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 TurboForth for the TI-99/4A 
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Joined: Sun Jul 23, 2017 1:06 am
Posts: 93
Remarkably, there is nostalgia for the TI-99/4A. :o
Mark Wills recently wrote a Forth system for it: http://turboforth.net/
Apparently there are people around who still have these machines and keep them going for fun.
It is possible to make a cartridge with TurboForth on it, so you can develop Forth programs for your old machine --- you get interactive Forth development on the target itself --- this is not a cross-compiler.

What I have read (and Mark confirms) is that the TMS9900 was one of the best processors of its day, but TI screwed up the TI-99 and TI-99-4A design, partially in an effort to keep cost down and partially because they just weren't thinking very hard --- unfortunately, this was the only home computer built on the TMS9900. :cry:


Wed Jul 26, 2017 3:43 am
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Joined: Tue Dec 11, 2012 8:03 am
Posts: 272
Location: California
This was recently posted on another forum:
http://spectrum.ieee.org/geek-life/hist ... oprocessor
(written by a microprocessor manager in TI's MOS division)
The Inside Story of Texas Instruments’ Biggest Blunder: The TMS9900 Microprocessor
The TMS9900 could have powered the PC revolution. Here’s why it didn’t

(I don't know anything about it other than what's in the article from a very credible source, but I'm always glad to see Forth ported to another computer.)

_________________
http://WilsonMinesCo.com/ lots of 6502 resources


Wed Jul 26, 2017 8:29 am
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Joined: Wed Jan 09, 2013 6:54 pm
Posts: 1317
Yes, a good microprocessor, and a poor microcomputer. I think though that more RAM - and much faster RAM - can be added by cartridge. So, once expanded suitably, maybe a good machine.

(TI's corporate structure made it difficult for them to make the right tradeoffs for a successful micro. Same was true for IBM - they only succeeded with Project Chess by getting board-level approval to work like an internal startup and source hardware and software from outside. To get that approval, they made a straw-man proposal to buy Atari and rebadge the 800.)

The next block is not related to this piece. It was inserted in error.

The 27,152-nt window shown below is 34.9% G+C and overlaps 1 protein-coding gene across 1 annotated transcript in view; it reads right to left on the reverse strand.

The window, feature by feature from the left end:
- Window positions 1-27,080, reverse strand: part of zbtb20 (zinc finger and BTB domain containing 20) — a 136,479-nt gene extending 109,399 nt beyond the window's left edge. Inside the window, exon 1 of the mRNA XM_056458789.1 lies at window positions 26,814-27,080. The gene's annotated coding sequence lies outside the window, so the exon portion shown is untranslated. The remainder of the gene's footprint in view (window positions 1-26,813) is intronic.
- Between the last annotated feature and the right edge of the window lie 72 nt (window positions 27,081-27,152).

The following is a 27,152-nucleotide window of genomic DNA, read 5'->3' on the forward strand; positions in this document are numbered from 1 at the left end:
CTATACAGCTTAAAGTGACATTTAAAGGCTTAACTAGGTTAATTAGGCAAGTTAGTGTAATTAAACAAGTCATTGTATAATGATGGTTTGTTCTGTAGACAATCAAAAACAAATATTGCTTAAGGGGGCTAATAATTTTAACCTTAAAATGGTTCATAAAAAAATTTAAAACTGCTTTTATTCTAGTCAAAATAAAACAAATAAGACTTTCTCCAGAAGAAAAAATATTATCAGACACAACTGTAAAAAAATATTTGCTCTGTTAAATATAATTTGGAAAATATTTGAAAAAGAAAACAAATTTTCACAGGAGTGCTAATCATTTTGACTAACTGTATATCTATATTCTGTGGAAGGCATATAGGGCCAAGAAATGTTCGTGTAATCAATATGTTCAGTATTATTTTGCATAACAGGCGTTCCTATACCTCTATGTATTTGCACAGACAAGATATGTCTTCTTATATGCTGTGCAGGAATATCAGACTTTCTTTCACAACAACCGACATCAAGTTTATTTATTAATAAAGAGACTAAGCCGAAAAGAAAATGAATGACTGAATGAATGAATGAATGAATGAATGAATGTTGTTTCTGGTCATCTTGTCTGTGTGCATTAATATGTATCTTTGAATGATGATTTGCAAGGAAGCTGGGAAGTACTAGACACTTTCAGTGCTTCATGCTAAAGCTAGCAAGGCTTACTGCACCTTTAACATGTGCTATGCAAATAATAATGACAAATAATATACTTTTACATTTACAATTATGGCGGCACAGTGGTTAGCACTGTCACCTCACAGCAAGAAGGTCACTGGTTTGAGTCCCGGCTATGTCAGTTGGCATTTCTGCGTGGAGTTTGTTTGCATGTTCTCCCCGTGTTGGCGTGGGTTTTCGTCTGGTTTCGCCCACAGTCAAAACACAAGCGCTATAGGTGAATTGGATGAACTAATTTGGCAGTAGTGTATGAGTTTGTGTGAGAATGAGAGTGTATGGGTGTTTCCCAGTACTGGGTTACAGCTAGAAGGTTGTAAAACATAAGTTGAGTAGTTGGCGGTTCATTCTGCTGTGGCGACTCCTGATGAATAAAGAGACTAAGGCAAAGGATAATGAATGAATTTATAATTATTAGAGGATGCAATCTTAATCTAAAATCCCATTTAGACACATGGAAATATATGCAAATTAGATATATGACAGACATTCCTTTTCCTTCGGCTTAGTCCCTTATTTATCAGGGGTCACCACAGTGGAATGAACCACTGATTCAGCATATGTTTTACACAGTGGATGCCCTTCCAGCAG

Wed Jul 26, 2017 11:18 am
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Joined: Sun Jul 23, 2017 1:06 am
Posts: 93
Garth wrote:
This was recently posted on another forum:
http://spectrum.ieee.org/geek-life/hist ... oprocessor
(written by a microprocessor manager in TI's MOS division)
The Inside Story of Texas Instruments’ Biggest Blunder: The TMS9900 Microprocessor
The TMS9900 could have powered the PC revolution. Here’s why it didn’t

(I don't know anything about it other than what's in the article from a very credible source, but I'm always glad to see Forth ported to another computer.)

I always assumed that the x86 was a given for the IBM-PC because it is similar to the 8080 and this would allow easy porting of CP/M programs to the IBM-PC. There was an 8080 assembler available that generated x86 machine-code, so 8080 programs could be converted directly into MS-DOS .com programs.

Wasn't the BIOS pretty similar between CP/M and MS-DOS machines?

A lot of people think the MC68000 was far better than the x86. To a large extent it was.
I always thought the x86 ISA was pretty good for the 1980s though. Using segmented memory it was able to address more than 64KB while still using 16-bit registers --- using 16-bit rather than 32-bit roughly makes your data half the size, so you get less memory usage, which is important because RAM was very expensive in those days. Also, using 32-bit data when you don't really need to slows down the system because you have a 16-bit data-bus.

The advantage of the MC68000 is that it was forward-thinking. The designers expected the limitations of the 1980s (expensive RAM chips and a 16-bit data-bus) to go away --- that was true --- in less than a decade, building a computer with 1MB or more of RAM and a 32-bit data-bus became realistic.


Wed Jul 26, 2017 6:32 pm
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